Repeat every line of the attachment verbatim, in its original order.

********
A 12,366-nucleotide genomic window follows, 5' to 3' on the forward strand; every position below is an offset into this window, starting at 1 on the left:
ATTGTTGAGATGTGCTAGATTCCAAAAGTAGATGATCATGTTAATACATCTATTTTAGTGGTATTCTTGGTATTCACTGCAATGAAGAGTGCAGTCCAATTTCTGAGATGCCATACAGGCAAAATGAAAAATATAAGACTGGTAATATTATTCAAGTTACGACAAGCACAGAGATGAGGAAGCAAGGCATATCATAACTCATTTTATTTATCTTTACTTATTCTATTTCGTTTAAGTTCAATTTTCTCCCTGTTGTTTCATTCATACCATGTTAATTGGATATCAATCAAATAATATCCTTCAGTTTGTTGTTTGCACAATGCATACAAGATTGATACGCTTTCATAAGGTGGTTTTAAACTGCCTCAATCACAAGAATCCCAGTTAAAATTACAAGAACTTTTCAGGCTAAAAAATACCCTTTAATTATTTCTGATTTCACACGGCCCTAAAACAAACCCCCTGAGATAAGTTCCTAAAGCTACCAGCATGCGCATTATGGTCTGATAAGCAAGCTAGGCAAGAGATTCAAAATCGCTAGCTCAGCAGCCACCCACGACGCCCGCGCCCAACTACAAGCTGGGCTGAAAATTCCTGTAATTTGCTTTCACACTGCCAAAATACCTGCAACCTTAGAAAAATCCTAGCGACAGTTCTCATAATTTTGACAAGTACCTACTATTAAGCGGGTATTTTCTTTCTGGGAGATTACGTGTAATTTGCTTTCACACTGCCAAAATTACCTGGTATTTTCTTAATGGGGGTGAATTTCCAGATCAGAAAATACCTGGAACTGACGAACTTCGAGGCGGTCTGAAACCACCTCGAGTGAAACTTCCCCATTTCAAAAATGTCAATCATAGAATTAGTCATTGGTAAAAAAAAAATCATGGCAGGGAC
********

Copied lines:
A 12,366-nucleotide genomic window follows, 5' to 3' on the forward strand; every position below is an offset into this window, starting at 1 on the left:
ATTGTTGAGATGTGCTAGATTCCAAAAGTAGATGATCATGTTAATACATCTATTTTAGTGGTATTCTTGGTATTCACTGCAATGAAGAGTGCAGTCCAATTTCTGAGATGCCATACAGGCAAAATGAAAAATATAAGACTGGTAATATTATTCAAGTTACGACAAGCACAGAGATGAGGAAGCAAGGCATATCATAACTCATTTTATTTATCTTTACTTATTCTATTTCGTTTAAGTTCAATTTTCTCCCTGTTGTTTCATTCATACCATGTTAATTGGATATCAATCAAATAATATCCTTCAGTTTGTTGTTTGCACAATGCATACAAGATTGATACGCTTTCATAAGGTGGTTTTAAACTGCCTCAATCACAAGAATCCCAGTTAAAATTACAAGAACTTTTCAGGCTAAAAAATACCCTTTAATTATTTCTGATTTCACACGGCCCTAAAACAAACCCCCTGAGATAAGTTCCTAAAGCTACCAGCATGCGCATTATGGTCTGATAAGCAAGCTAGGCAAGAGATTCAAAATCGCTAGCTCAGCAGCCACCCACGACGCCCGCGCCCAACTACAAGCTGGGCTGAAAATTCCTGTAATTTGCTTTCACACTGCCAAAATACCTGCAACCTTAGAAAAATCCTAGCGACAGTTCTCATAATTTTGACAAGTACCTACTATTAAGCGGGTATTTTCTTTCTGGGAGATTACGTGTAATTTGCTTTCACACTGCCAAAATTACCTGGTATTTTCTTAATGGGGGTGAATTTCCAGATCAGAAAATACCTGGAACTGACGAACTTCGAGGCGGTCTGAAACCACCTCGAGTGAAACTTCCCCATTTCAAAAATGTCAATCATAGAATTAGTCATTGGTAAAAAAAAAATCATGGCAGGGAC